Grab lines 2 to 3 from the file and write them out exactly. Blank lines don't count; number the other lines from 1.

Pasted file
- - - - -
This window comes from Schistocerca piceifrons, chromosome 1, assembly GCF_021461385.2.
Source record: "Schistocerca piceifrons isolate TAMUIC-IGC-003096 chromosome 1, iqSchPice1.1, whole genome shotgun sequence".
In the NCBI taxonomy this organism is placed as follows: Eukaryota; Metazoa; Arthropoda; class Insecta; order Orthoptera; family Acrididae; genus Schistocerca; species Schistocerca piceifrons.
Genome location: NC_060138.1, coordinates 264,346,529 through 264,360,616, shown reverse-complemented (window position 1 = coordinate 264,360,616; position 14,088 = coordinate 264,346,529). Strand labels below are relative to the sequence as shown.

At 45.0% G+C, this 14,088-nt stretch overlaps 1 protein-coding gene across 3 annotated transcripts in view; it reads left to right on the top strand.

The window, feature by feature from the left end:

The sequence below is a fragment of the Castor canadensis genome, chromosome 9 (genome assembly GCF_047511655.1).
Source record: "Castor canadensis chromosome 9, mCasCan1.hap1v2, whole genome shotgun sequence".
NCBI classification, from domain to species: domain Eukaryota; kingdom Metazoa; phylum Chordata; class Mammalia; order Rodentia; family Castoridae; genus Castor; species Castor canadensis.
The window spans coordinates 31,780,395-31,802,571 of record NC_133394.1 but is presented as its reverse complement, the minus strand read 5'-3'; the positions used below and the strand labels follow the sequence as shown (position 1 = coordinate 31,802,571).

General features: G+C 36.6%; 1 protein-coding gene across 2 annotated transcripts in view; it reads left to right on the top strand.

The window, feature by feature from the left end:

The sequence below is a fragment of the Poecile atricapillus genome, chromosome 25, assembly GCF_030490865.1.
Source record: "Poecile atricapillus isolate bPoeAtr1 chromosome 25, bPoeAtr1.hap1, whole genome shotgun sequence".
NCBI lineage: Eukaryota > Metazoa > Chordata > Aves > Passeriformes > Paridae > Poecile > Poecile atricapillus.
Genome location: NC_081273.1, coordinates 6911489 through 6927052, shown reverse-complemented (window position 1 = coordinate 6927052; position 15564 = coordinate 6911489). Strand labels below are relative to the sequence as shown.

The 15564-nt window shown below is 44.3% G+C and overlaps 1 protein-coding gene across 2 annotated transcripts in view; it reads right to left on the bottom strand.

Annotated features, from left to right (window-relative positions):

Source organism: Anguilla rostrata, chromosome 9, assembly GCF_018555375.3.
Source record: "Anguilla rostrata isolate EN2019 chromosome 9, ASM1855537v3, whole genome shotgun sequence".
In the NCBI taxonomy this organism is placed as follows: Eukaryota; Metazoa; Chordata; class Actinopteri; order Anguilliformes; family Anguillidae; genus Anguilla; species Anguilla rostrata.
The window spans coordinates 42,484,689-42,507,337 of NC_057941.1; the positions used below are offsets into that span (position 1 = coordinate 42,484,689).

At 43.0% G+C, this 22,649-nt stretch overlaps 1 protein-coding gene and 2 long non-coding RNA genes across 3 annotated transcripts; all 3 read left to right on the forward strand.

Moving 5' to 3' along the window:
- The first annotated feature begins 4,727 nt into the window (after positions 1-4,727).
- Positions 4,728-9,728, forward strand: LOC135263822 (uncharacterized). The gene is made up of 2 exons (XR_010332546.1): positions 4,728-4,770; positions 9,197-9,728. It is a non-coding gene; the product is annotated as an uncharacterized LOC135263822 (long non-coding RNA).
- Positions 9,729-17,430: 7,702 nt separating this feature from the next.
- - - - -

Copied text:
Source record: "Schistocerca piceifrons isolate TAMUIC-IGC-003096 chromosome 1, iqSchPice1.1, whole genome shotgun sequence".
In the NCBI taxonomy this organism is placed as follows: Eukaryota; Metazoa; Arthropoda; class Insecta; order Orthoptera; family Acrididae; genus Schistocerca; species Schistocerca piceifrons.